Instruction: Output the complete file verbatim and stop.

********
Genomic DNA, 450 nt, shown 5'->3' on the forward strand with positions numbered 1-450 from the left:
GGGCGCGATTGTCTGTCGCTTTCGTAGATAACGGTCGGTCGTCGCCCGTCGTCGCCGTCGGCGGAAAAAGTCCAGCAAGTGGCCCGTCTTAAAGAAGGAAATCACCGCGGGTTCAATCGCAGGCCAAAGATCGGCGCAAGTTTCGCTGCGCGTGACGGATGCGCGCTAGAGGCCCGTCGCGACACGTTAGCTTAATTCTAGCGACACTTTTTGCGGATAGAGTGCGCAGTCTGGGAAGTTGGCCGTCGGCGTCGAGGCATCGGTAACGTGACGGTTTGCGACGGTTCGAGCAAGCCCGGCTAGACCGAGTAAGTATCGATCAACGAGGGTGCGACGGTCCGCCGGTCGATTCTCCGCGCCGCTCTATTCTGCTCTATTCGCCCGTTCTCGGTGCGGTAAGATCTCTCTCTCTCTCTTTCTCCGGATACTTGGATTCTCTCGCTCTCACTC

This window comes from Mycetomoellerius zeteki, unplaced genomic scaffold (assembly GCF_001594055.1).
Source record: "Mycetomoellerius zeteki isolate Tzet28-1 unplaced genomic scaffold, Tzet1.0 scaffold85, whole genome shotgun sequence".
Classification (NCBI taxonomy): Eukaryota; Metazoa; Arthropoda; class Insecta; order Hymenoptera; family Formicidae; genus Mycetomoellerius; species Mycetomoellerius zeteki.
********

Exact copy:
Genomic DNA, 450 nt, shown 5'->3' on the forward strand with positions numbered 1-450 from the left:
GGGCGCGATTGTCTGTCGCTTTCGTAGATAACGGTCGGTCGTCGCCCGTCGTCGCCGTCGGCGGAAAAAGTCCAGCAAGTGGCCCGTCTTAAAGAAGGAAATCACCGCGGGTTCAATCGCAGGCCAAAGATCGGCGCAAGTTTCGCTGCGCGTGACGGATGCGCGCTAGAGGCCCGTCGCGACACGTTAGCTTAATTCTAGCGACACTTTTTGCGGATAGAGTGCGCAGTCTGGGAAGTTGGCCGTCGGCGTCGAGGCATCGGTAACGTGACGGTTTGCGACGGTTCGAGCAAGCCCGGCTAGACCGAGTAAGTATCGATCAACGAGGGTGCGACGGTCCGCCGGTCGATTCTCCGCGCCGCTCTATTCTGCTCTATTCGCCCGTTCTCGGTGCGGTAAGATCTCTCTCTCTCTCTTTCTCCGGATACTTGGATTCTCTCGCTCTCACTC

This window comes from Mycetomoellerius zeteki, unplaced genomic scaffold (assembly GCF_001594055.1).
Source record: "Mycetomoellerius zeteki isolate Tzet28-1 unplaced genomic scaffold, Tzet1.0 scaffold85, whole genome shotgun sequence".
Classification (NCBI taxonomy): Eukaryota; Metazoa; Arthropoda; class Insecta; order Hymenoptera; family Formicidae; genus Mycetomoellerius; species Mycetomoellerius zeteki.